Rainy season ended MONTHS ago but it seems someone forgot to tell Mother Nature. The previous two winters that I've lived here it didn't rain a single time from early December until mid-May. Since I returned from Detroit the first week of January it's rained more days than it hasn't, and the past two days have been CONSTANT. Unending.

Just ask my dad, who arrived here Monday afternoon and has yet to go to the beach. At this rate he'll finish all his reading material by next week.

And lest any of you lash me with a wet noodle, I'm NOT COMPLAINING. I love this. :)

Wednesday, February 3, 2010

More Violence

And this one is a little unsettling.

I've mentioned here before that our favorite beach is Barra de Potosi -- a stretch of beach at the southernmost end of a 9K beach just south of Zihua. The airport is at the north end and you can see Barra from the air when you land. The water is cleaner and bluer than in Zihua, there are less people, you can actually see the fish in the water (and watch the birds fishing for them), and there's a lagoon around the bend that you can explore by canoe.

We go there maybe once a month and always tell people to make sure and include a daytrip there in their plans. Every friend and family member who's visited here has been there -- that's where we saw three whales last year with my mom, dad, and sister.

Well, last week someone (or multiple someones) shot as passing vehicles. It didn't make the same headlines as the shooting in Ixtapa, but once again, tourists were targeted. I don't know many details or I'd include the links here.

A narrow two-lane road winds through the fields from the main highway to the beach, and once you're on it there aren't many options for getting off, aside from stopping at someone's house. Yet there are lots of places for people to hide. We never go there at night because the restaurants all close around 6pm so I can't say what it's like there after dark.

Ibis brought some tourists there on Friday and stopped off at the new ecological park on the way. He met a local ex-pat on the tour and when he returned to the parking lot, discovered the man's van had been broken into. Inside the parking lot. The logical assumption is this is all the work of the same people (the shooting near Barra, not the Ixtapa shooting -- they are almost an hour apart) but my bigger concern is: what if they aren't? I always tell people that the economy here sucks and people are getting desperate, but I never imagined people being shot at in broad daylight.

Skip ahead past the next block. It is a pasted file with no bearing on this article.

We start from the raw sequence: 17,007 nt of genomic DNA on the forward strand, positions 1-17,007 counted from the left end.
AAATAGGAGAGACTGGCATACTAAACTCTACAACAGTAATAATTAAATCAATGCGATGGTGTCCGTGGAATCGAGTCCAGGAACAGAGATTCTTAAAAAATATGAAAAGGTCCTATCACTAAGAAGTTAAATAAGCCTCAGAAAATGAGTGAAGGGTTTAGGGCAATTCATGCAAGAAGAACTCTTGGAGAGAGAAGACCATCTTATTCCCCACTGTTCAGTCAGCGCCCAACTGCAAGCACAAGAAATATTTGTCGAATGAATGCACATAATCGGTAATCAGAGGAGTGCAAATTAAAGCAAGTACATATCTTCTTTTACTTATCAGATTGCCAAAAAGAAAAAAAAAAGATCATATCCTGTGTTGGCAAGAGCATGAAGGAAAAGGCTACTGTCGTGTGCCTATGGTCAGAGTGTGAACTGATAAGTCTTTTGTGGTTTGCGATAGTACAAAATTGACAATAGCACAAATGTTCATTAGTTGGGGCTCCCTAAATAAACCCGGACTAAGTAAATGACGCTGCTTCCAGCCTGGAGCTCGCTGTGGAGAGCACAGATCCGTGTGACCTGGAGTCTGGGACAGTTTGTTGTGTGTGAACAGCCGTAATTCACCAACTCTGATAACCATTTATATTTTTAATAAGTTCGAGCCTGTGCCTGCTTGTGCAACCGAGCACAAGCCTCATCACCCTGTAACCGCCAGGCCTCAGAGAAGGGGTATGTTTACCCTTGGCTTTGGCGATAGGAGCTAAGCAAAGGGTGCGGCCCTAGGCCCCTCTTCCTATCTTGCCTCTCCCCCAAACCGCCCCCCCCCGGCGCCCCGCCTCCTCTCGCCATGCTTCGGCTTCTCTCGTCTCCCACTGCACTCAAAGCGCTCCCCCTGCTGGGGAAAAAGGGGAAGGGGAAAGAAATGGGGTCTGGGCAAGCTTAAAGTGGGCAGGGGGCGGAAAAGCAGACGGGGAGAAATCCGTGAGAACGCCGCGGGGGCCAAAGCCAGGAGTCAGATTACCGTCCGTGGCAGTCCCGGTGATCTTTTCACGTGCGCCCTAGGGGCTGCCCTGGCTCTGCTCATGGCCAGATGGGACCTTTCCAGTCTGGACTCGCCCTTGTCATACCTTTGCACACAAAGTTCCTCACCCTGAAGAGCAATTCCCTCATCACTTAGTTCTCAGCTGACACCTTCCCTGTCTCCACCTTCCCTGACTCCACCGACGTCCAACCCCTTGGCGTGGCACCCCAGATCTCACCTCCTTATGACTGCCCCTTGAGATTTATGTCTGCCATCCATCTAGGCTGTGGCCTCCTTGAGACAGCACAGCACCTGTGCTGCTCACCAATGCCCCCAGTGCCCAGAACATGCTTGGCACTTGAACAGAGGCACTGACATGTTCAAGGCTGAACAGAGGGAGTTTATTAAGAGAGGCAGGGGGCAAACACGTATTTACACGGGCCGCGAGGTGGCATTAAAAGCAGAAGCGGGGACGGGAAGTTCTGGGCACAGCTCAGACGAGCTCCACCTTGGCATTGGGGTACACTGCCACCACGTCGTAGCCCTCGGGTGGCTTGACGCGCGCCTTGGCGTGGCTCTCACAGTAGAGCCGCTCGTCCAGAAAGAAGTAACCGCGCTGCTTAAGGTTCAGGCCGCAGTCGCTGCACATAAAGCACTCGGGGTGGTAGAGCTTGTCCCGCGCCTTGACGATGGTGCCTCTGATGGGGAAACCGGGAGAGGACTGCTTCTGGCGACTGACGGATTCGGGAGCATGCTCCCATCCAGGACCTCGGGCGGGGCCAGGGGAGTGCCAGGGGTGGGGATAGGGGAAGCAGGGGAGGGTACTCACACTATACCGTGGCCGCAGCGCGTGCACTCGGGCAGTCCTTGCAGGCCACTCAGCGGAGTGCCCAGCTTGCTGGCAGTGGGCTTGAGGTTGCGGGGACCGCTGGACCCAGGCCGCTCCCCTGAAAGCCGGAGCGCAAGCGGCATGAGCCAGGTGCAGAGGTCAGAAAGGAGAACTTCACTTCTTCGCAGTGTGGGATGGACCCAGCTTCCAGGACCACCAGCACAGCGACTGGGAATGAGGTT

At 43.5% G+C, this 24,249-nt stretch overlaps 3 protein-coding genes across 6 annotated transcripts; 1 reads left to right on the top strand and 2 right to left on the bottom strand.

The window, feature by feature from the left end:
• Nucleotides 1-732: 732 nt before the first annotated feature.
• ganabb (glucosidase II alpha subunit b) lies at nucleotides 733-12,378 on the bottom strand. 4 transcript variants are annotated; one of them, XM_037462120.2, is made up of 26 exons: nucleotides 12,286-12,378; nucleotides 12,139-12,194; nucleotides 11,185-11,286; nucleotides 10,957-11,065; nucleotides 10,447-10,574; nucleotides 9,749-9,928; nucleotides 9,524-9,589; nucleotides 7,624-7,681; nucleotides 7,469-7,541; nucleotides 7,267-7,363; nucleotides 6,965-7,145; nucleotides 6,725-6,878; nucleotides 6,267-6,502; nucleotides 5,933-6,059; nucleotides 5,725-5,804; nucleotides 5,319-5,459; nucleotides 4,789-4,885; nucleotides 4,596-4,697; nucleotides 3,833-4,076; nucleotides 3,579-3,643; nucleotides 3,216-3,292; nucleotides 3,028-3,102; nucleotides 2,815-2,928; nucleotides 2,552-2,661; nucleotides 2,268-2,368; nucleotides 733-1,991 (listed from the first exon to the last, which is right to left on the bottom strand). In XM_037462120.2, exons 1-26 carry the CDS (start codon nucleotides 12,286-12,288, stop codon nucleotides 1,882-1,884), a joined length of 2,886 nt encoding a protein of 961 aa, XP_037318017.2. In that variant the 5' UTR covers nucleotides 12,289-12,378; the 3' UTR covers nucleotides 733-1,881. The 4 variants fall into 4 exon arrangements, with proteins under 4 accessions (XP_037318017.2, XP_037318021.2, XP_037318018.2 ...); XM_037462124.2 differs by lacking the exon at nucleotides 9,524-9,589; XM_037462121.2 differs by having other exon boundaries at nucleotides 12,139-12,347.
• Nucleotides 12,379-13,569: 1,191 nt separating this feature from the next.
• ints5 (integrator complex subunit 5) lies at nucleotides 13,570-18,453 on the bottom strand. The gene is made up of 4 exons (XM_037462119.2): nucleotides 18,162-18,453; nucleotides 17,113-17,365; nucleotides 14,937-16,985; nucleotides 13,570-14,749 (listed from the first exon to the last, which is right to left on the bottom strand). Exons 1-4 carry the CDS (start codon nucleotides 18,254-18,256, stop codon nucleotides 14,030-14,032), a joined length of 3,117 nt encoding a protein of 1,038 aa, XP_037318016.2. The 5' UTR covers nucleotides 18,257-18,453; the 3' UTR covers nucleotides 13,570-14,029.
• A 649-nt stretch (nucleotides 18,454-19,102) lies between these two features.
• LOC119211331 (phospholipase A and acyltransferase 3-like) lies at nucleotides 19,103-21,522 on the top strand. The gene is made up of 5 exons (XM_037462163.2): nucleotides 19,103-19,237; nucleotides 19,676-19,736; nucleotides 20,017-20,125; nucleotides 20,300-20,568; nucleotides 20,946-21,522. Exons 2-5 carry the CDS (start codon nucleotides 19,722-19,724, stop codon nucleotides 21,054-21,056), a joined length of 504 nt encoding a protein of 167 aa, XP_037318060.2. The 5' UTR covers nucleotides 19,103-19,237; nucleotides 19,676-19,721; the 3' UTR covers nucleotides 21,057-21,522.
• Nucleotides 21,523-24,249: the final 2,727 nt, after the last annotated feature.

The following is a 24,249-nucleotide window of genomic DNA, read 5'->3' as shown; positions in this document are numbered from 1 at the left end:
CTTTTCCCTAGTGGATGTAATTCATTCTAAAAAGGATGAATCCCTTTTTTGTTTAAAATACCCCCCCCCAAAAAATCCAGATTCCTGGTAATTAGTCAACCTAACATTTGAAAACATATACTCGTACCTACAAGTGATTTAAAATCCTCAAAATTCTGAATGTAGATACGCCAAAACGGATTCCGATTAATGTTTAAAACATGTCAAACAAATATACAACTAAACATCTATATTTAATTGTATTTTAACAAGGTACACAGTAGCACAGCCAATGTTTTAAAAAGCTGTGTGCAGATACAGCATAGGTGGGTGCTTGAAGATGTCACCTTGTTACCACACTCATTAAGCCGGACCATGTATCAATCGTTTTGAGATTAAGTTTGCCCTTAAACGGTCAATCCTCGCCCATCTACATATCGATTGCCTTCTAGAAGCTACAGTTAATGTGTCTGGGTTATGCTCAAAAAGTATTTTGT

It's really too bad. I'd have loved to gone there once more before I leave.

Monday, February 1, 2010

Twelve Days Short of Three Years

You might want to grab a fresh cup of coffee for this one.

* waits *

Ibis and I have come to the difficult decision that it's best if I move back to Michigan. If you're a regular reader of this blog, I don't think I need to explain why, but the biggest reasons are the increasing violence and the whole not-having-money thing.

Owen and I will be flying into Chicago on February 23rd, then I'll drive my dad's van to my parents' house in Michigan, where I will become a cliché. Yes, I'm moving into their basement.

I'd rather not get into all the details on the internet, but I'm sure you have a couple obvious questions.

My Marriage
No, we are not getting divorced. We've talked about sending me back to the US to work for well over a year now and I've always resisted (again, for a lot of reasons I'd rather not get into).

A Job
No, I don't have a job yet, but I'm working on it. I've applied to one place (I know…) and I have a list of "industry" folks that I plan to contact. Michigan's economy is among the worst in the US, but that's where my family is.

The good thing is I no longer have the limitations I had by trying to work in Mexico or Canada. As an immigrant you are required work within your field of study -- for me, graphic design -- and there just aren't that many design positions in a struggling economy. Now if I want to wait tables or work at a bookstore (or both), I can.

I've also started writing for Demand Studios -- an online company that supplies articles for eHow, Livestrong, and several other website. I've already had two articles approved, and yes, I'm kicking myself for not doing this two years ago.

Ibis & The US
No, my being in the US will not change anything about Ibis getting into the country. He is facing a ten-year ban for unlawful presence and that ban will not be lifted. Period. The answer we received in September was regarding an extreme-hardship waiver that we filed on my behalf. Appealing that decision or reapplying will only waste more years and more money. He can reapply in seven years. Period.